India and Maldives have reached an agreement to gradually phase out the presence of Indian military personnel from the island nation after tensions arose over remarks made by Maldivian President Ibrahim Mohamed Solih.
Background of Indian Military Presence
India and Maldives have historically had close ties, with India playing a major role in building up Maldives’ security capabilities over the years. This includes:
- Providing training and equipment to Maldives’ military and police
- Conducting joint exercises
- Deploying military experts to help run critical infrastructure like radars and surveillance systems
As of 2024, India has around 1,400 military personnel stationed across Maldives. They are spread out over three key platforms:
|Indira Gandhi International Airport
|Manning radars, navigational equipment
|Over 700 across air traffic control, navy marine commandos, and ground staff
|Coastal Surveillance Radar Stations
|Manning coastal radars
|Over 400 staff across 10 stations
|Training Maldives’ National Defence Force
|Around 300 Indian army personnel
This military presence has been an important pillar of India’s “Neighbourhood First” policy to counter the growing Chinese influence in South Asia.
However, remarks made by President Solih in January 2024 about asking India to withdraw its military sparked tensions between the two countries.
President Solih’s Remarks Lead to Diplomatic Row
In January 2024, pro-China groups launched an “India Out” campaign across Maldives. This was followed by President Solih stating that India should withdraw its military presence as Maldives can manage its own security. His office also sent an official communique to India’s envoy in Maldives asking for all Indian military personnel to exit by the end of June 2024.
This sudden turn of events took India by surprise. External Affairs Minister S Jaishankar responded that President Solih might be playing internal politics ahead of elections. He also emphasized that neighbours need each other and should focus on mutual cooperation.
As tensions rose over the next few weeks, China offered to step in and expand its presence to make up for any vacuum left by India’s exit. Pakistan also offered military assistance to Maldives as an alternative.
With Chinese warships increasingly making port calls in Maldives, India looked to quickly resolve the crisis.
India and Maldives Agree on Phased Replacement Plan
On February 3rd, 2024, India and Maldives held their second round of talks under a special “Core Group” set up to resolve the military presence issue.
The meeting concluded with both sides agreeing to gradually replace the Indian military staff currently stationed in Maldives. The phase-out will happen under a coordinated plan led by the Core Group.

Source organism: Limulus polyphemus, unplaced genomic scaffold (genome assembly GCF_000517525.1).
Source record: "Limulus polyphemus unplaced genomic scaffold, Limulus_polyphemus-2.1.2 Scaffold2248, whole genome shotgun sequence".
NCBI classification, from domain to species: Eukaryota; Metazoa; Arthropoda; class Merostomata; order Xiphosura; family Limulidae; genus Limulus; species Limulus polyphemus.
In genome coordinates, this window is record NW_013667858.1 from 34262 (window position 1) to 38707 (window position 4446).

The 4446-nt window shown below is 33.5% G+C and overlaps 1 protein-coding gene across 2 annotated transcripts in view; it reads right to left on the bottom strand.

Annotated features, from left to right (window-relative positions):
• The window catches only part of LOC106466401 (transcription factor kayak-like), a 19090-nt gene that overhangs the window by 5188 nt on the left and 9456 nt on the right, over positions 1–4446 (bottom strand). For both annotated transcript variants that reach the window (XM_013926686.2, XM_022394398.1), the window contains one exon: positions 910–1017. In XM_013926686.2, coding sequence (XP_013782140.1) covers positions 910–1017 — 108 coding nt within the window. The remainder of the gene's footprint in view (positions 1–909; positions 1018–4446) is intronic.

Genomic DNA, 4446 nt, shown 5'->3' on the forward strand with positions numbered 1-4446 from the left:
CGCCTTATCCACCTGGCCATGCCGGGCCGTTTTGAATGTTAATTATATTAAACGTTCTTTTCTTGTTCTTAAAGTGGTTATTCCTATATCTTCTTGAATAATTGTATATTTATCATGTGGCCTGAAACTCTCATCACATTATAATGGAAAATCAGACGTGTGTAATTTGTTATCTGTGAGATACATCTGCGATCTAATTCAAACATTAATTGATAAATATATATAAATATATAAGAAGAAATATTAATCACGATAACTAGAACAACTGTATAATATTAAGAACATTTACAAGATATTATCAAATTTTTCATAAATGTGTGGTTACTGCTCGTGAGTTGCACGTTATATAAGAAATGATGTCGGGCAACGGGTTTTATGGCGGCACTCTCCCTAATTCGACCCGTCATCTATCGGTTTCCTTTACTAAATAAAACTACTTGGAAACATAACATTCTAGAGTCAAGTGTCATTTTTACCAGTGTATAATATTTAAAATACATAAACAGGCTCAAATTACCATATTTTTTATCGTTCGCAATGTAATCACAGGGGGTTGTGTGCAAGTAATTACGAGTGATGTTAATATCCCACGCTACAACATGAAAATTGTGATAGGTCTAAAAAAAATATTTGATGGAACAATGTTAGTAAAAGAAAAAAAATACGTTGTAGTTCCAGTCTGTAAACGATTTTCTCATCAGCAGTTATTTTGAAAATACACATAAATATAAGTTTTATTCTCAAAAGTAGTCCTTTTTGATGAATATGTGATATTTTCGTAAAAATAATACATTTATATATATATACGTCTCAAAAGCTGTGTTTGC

The withdrawal and replacement process will cover Indian army personnel across the three key platforms:
- Radar systems
- Air traffic control
- Training academy
As per the agreement:
- Withdrawal will start by March 10, 2024
- Full replacement across all platforms to be completed by May 10, 2024
The Core Group will ensure it is done smoothly without impacting capabilities and security. Indian teams will train their Maldivian replacements during the transition.
Behind the Scenes Negotiations
While the joint statement portrayed the agreement as a mutual decision, reports indicate India negotiated hard behind-the-scenes.
Sources say India used trade and visas as bargaining chips to get President Solih to back down from the call for a full military withdrawal.
With Maldives suffering from a raging economic crisis and overly dependent on tourism, threats of import bans and visa restrictions helped change the president’s stance.
India was also able to leverage the pro-India sentiments of other leading political groups in Maldives to pressure the government.
What Does This Mean for India-Maldives Ties?
The phased withdrawal agreement marks a reset of ties between India and Maldives after January’s tensions.
By retaining some military presence in the near term, India will look to complete bolstering Maldives’ national security apparatus before fully exiting.
However, the saga shows the increasing fragility of India’s hold over South Asia as Chinese influence rises. President Solih’s changing rhetoric likely indicates behind-the-scenes maneuvers by pro-China lobbyists.
With elections upcoming in Maldives, political parties will continue playing religious and ethnic issues to tap into anti-India sentiments. This could further strain ties with New Delhi.
India will need a combination of deft diplomacy and displaying the clear economic and military benefits of aligning with a democratic partner to keep Maldives firmly in its corner.
In the coming weeks and months, observers should track:
- The progress of the withdrawal plan under the Core Group oversight
- China’s offers of military and economic aid to Maldives as the Indian presence shrinks
- Which way Maldives leans in the next elections – pro-India or pro-China groups
- Any offers by Pakistan to expand ties and security partnerships
These factors will determine whether India can preserve its influence and keep China out of its backyard in the long run.
The fate of the Indian military presence in Maldives could have ripple effects across South Asia’s geopolitical landscape. India will be hoping it can maintain regional primacy after the recent diplomatic war of attrition.
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